When an African boy arrives by cargo ship in the port city of Le Havre, an aging shoe shiner takes pity on the child and welcomes him into his home.
Marcel Marx (Wilms) is the down on his luck shoeshine man. He lives a small life; there is his work, his favourite bar and his wife Arletty (Outinen). She doesn’t appear to be living the life she wants, but she tends to all of Marcel’s needs, dutifully. When she falls ill, Marcel is rather lost. Arletty seems to move even further away emotionally as she concentrates on getting well in hospital. Taking care of Idrissa, the African runaway (Miguel) gives Marcel’s days some focus.
LE HAVRE is the latest film from Finnish writer/director Aki Kaurismäki. It could be described as quirkly and offbeat if these terms hadn’t become red flags for the wary filmgoer. The fact remains, that if you haven’t seen a Kaurismäki film before, then Le Havre will probably be a difficult film to ‘read’ at first. I had no idea of how to understand Marcel or Arletty for perhaps half of the film.
There is a certain kind of flat drama or deadpan humour running through LE HAVRE that audiences will eventually tune into if they give it a chance. There are no declarative speeches, action scenes nor any big moments to speak of. Small things happen in sequence; minute causes and their effects. Eventually I stopped trying to second-guess the filmmaker and let the tale spin out in it’s quiet, yet determined way–and it paid off.
LE HAVRE the film looks amazing. Le Havre the port looks beaten down by poverty. Kaurismäki and his cinematographer Timo Salminen have made some eccentric but spot-on decisions. Much of the film is lit to suggest a black and white movie from the 1940s, however the images are in colour. Some of the images don’t have this kind of self-conscious affectedness and are composed and lit in a contemporary manner.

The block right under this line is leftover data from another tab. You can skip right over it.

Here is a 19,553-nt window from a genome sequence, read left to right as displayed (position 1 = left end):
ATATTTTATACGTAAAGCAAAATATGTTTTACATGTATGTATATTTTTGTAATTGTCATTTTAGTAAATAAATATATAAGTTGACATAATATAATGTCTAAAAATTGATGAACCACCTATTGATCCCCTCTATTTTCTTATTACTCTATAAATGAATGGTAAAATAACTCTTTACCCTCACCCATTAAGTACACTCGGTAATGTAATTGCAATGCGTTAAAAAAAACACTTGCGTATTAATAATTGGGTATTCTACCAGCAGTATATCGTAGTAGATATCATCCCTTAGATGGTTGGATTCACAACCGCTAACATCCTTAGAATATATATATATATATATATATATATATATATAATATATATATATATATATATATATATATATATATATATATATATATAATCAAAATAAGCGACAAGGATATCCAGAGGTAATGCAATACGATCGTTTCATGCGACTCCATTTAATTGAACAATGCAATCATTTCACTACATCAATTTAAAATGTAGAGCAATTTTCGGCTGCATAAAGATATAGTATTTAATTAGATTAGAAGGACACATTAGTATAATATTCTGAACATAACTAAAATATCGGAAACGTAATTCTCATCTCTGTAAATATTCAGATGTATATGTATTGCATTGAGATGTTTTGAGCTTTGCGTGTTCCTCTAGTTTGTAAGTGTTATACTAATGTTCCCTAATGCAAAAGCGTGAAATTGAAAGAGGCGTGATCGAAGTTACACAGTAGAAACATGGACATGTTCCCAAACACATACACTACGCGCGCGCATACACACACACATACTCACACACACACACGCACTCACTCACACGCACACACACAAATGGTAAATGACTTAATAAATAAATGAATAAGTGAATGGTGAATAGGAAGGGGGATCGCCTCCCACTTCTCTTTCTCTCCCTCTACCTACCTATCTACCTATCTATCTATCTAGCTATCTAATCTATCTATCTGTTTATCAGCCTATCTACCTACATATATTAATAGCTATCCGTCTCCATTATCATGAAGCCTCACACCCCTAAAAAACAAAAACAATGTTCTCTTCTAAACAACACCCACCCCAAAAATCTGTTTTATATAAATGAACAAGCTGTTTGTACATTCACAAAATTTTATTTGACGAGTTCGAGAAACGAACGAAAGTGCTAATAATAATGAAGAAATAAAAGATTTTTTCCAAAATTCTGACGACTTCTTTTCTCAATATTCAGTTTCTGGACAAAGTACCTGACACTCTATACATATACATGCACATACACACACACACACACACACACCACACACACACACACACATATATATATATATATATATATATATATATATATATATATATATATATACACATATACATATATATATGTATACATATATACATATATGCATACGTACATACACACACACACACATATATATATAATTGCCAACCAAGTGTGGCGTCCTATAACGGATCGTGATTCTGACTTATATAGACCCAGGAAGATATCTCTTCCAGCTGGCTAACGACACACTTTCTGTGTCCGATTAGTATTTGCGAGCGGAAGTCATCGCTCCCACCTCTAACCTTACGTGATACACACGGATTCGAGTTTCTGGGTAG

There is one scene in which the arrival of the police is suggested only by a sound effect and a flashing blue light. In the hands of a novice director this kind of simplicity might come off as inept or unintentionally laughable–but Kaurismäki creates a perfectly judged comedic moment. Some of the scenes between subsidiary characters making anodyne conversation have a Jim Jarmusch-like feel about them; unsurprisingly Kaurismäki’s work has been frequently compared with that of the American director.
In the end, there is a surprising amount of emotion in this reserved film with its guarded characters. The arrival of Idrissa affects all the people in this part of Le Havre. Their world is working-class, run-down and tightly-knit. This community is in a rut and keeping the immigration authorities away from the boy wakes them up.
LE HAVRE is intended as the first of a trilogy of films set in European port cities . This film is engaging, unusual and fun in an unassuming way. It runs for 93 minutes and is in French with English subtitles. It is currently screening as part of the Perth Festival. I rated it 4/5.